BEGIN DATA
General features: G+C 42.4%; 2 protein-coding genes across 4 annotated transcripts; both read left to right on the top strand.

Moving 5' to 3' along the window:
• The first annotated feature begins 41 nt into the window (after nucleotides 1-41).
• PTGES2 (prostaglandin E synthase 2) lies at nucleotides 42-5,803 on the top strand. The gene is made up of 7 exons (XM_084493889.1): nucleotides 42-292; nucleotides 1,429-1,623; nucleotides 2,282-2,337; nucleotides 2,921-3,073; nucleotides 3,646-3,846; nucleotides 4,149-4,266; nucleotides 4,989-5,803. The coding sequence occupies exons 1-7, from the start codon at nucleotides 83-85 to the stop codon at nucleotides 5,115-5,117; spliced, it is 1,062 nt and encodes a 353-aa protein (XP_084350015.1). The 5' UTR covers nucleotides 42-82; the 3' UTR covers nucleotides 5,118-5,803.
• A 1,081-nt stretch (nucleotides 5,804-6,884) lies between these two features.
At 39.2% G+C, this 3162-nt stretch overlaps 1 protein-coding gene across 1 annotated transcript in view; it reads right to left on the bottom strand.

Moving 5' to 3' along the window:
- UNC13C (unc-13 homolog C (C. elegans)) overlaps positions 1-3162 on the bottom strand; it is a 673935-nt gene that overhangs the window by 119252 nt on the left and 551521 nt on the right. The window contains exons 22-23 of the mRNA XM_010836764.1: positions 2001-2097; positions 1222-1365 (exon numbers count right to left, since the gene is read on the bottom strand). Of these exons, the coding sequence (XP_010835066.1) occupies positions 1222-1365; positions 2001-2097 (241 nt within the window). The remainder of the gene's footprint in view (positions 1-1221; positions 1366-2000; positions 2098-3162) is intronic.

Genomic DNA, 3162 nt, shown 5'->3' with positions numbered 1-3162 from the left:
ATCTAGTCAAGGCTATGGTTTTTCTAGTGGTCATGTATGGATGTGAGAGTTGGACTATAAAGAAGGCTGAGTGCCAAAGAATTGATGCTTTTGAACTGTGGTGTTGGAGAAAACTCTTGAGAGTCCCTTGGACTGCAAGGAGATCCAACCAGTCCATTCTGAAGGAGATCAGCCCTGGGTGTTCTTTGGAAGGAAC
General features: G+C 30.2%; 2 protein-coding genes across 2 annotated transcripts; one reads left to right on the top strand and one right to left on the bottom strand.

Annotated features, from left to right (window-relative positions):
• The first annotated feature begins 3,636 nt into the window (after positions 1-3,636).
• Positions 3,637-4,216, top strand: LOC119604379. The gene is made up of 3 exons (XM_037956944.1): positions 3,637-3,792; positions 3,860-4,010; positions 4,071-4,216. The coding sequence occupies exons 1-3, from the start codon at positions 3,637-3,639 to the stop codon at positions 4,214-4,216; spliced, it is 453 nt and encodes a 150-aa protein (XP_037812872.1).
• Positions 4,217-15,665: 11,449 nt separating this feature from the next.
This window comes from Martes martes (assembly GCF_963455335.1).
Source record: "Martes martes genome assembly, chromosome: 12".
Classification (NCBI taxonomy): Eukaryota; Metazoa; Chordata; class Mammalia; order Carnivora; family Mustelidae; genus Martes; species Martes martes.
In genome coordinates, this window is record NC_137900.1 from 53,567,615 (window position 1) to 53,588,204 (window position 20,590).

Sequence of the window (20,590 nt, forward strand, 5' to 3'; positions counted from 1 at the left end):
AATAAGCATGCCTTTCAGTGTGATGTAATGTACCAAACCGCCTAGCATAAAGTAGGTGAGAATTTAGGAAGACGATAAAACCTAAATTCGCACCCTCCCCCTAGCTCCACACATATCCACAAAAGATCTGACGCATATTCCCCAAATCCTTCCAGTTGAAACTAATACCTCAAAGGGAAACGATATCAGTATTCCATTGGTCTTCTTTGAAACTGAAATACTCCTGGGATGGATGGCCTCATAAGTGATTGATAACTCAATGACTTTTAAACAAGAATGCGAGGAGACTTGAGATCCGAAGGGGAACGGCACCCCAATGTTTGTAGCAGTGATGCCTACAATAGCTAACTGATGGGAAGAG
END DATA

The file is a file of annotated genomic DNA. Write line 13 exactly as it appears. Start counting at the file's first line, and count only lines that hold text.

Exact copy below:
• The first annotated feature begins 3,636 nt into the window (after positions 1-3,636).